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Ruby as First Language

 
 
woodyee
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      02-23-2006
Hi! I'm interested in getting opinions on Ruby as a first language. For
example, how it compares to python/perl/basic/etc as a first language.
My goals are to learn the basics of a language, then delve into network
programming, and then learn how to interact with the operating system
programaticallly. Will Ruby help me achieve this goal? Will Ruby enable
me to transition to other languages (ex., C/Assembly/etc)? Thanks in
advance!

WY

 
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dblack@wobblini.net
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      02-23-2006
Hi --

On Thu, 23 Feb 2006, woodyee wrote:

> Hi! I'm interested in getting opinions on Ruby as a first language. For
> example, how it compares to python/perl/basic/etc as a first language.
> My goals are to learn the basics of a language, then delve into network
> programming, and then learn how to interact with the operating system
> programaticallly. Will Ruby help me achieve this goal?


Yes, and then some.

> Will Ruby enable me to transition to other languages (ex.,
> C/Assembly/etc)? Thanks in advance!


It won't cause you to know those other languages of course, but it
will enable you to learn them in the sense that it won't stop you
And C actually connects up naturally with Ruby, since Ruby is written
in C and you can write C extensions for Ruby.

Have you seen this book?

http://www.pragmaticprogrammer.com/t...ltp/index.html


David

--
David A. Black ((E-Mail Removed))
Ruby Power and Light (http://www.rubypowerandlight.com)

"Ruby for Rails" chapters now available
from Manning Early Access Program! http://www.manning.com/books/black


 
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Robert Klemme
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      02-23-2006
woodyee wrote:
> Hi! I'm interested in getting opinions on Ruby as a first language.
> For example, how it compares to python/perl/basic/etc as a first
> language. My goals are to learn the basics of a language, then delve
> into network programming, and then learn how to interact with the
> operating system programaticallly. Will Ruby help me achieve this
> goal? Will Ruby enable me to transition to other languages (ex.,
> C/Assembly/etc)? Thanks in advance!


Ruby vs. Perl: much cleaner syntax and less typing.

Ruby vs. Basic: although there might be Basic dialects around that have
evolved from the ridiculous line number + GOTO I'd rather not consider it.

Ruby vs. Python: can't comment on that.

Ruby takes away a lot of the nifty details that you would have to deal
with in C or C++ (memory management etc.) or Perl (how many $'s do I need
here?). OTOH there is no *direct* access to system libs (as from C for
example). For that you would have to write a C extension. Still, I think
to initially learn to develop software Ruby is a pretty good choice.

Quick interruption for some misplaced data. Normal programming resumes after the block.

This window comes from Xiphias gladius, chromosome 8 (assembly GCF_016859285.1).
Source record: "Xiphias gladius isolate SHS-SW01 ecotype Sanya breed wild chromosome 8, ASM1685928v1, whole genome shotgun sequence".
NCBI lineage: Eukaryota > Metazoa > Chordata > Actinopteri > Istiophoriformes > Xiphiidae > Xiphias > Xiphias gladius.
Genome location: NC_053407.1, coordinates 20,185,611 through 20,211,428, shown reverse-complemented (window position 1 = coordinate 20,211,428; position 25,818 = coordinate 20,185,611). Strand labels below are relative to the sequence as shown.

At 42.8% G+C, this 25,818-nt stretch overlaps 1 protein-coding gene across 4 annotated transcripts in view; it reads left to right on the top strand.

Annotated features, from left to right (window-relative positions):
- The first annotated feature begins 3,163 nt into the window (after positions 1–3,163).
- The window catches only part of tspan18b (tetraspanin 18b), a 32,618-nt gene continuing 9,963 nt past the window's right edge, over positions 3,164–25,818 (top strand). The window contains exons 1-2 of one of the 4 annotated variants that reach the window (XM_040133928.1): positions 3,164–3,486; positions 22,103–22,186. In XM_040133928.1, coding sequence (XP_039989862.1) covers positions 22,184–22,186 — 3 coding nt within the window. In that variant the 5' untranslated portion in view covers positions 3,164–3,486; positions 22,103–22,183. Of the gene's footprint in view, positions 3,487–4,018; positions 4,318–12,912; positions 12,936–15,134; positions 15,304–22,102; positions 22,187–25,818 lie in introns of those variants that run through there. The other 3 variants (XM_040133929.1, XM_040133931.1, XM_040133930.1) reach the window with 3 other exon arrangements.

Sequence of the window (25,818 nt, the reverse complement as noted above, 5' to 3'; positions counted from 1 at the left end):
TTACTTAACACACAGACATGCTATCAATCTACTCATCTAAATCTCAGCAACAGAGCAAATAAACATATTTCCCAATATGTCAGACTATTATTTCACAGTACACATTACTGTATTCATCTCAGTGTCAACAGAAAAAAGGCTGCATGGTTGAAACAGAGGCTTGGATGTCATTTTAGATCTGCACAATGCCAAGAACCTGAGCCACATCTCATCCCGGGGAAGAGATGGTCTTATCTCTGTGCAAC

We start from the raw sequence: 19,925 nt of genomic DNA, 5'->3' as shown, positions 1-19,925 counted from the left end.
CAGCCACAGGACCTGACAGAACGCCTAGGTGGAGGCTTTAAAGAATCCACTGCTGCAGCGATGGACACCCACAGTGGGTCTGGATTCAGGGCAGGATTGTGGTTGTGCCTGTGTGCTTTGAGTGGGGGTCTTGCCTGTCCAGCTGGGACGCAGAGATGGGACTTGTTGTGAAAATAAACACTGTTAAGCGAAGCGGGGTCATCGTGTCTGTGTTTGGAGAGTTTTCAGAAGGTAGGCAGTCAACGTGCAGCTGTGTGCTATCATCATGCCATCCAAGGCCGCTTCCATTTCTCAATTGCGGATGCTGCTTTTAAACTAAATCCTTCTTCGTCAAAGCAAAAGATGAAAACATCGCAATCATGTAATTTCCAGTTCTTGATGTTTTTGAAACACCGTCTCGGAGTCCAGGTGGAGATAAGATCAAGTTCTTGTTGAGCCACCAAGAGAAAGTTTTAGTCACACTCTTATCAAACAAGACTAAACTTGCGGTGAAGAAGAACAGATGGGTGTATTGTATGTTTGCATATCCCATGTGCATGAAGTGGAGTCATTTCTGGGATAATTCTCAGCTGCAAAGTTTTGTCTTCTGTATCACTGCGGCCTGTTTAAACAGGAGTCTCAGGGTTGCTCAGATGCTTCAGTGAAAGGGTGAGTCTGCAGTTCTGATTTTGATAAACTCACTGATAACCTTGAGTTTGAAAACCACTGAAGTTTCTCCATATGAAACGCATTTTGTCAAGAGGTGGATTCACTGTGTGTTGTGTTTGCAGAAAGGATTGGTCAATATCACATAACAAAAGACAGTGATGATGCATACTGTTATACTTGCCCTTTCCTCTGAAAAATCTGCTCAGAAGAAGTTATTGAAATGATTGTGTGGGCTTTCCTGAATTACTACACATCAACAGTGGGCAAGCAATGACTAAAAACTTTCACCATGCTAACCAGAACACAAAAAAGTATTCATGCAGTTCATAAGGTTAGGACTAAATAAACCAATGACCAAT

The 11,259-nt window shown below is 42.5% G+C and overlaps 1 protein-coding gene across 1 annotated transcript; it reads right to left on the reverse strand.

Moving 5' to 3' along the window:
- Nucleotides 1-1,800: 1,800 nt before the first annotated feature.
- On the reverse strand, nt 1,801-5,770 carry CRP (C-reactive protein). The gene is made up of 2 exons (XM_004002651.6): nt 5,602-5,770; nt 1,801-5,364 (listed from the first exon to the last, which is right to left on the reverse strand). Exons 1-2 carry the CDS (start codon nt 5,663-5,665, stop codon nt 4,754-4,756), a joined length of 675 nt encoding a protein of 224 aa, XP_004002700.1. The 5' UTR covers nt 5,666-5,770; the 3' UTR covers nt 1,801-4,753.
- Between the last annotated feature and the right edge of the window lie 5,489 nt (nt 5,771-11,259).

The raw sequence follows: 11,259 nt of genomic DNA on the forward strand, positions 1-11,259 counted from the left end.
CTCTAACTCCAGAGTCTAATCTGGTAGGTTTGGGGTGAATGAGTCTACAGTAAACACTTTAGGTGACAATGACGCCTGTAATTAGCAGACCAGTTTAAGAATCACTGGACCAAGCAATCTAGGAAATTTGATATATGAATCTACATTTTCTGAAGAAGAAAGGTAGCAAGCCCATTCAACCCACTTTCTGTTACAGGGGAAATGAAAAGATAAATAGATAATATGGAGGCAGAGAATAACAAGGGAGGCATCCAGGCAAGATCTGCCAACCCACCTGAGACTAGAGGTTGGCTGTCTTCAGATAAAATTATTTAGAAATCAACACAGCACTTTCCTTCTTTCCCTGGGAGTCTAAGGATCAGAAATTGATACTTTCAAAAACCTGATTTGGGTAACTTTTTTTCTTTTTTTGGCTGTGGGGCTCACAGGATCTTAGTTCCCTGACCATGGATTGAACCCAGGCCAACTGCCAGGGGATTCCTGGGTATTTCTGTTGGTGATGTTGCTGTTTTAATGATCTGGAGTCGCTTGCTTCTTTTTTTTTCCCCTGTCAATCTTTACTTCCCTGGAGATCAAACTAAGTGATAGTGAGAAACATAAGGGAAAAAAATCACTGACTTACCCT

Kind regards

robert

 
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Charlie Bowman
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      02-23-2006
--=-TpE+hqRiu7EohiA+v2LD
Content-Type: text/plain
Content-Transfer-Encoding: 7bit

On Thu, 2006-02-23 at 23:14 +0900, http://www.velocityreviews.com/forums/(E-Mail Removed) wrote:

> Have you seen this book?
>
> http://www.pragmaticprogrammer.com/t...ltp/index.html


I wish I had that book when I first started programming. That book
changed my way of thinking about code more than any other book! Be
warned....If you learn ruby first then you'll hate the syntax of just
about every other language!

Charlie Bowman
recentrambles.com

--=-TpE+hqRiu7EohiA+v2LD--


 
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Dave Burt
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      02-23-2006
Robert Klemme wrote:
> OTOH there is no *direct* access to system libs (as from C for
> example). For that you would have to write a C extension. Still, I think
> to initially learn to develop software Ruby is a pretty good choice.


Just to knock down your only negative point a little, Robert, there is DL,
which makes accessing C libraries about equal in pain to doing it in C, no?

Me, I'm all for learning Ruby as a first language. My first language was
Basic, and I do reckon that it probably doesn't matter too much what you
pick, but an important factor is being able to actually produce something
cool/fun/useful as you go. (Games, for instance.) Learning a second language
will be significantly easier after you've learnt one already, almost
regardless of the language.

Ruby's productive, flexible, and crosses paradigms other languages are built
around. Perhaps it's less simple than, say, Java or Basic, but I think it
more than makes up for it in the
being-able-to-get-something-done-quickly-and-easily department. The
paradigm-crossingness of it may mean it's easier to pick up a wider range of
languages after you've mastered Ruby; it's a bit like Lisp, a bit like
Basic, a bit like Java.

Choose Ruby.

Cheers,
Dave


 
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Gene Tani
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      02-23-2006

Robert Klemme wrote:
> woodyee wrote:


> Ruby vs. Perl: much cleaner syntax and less typing.
>
>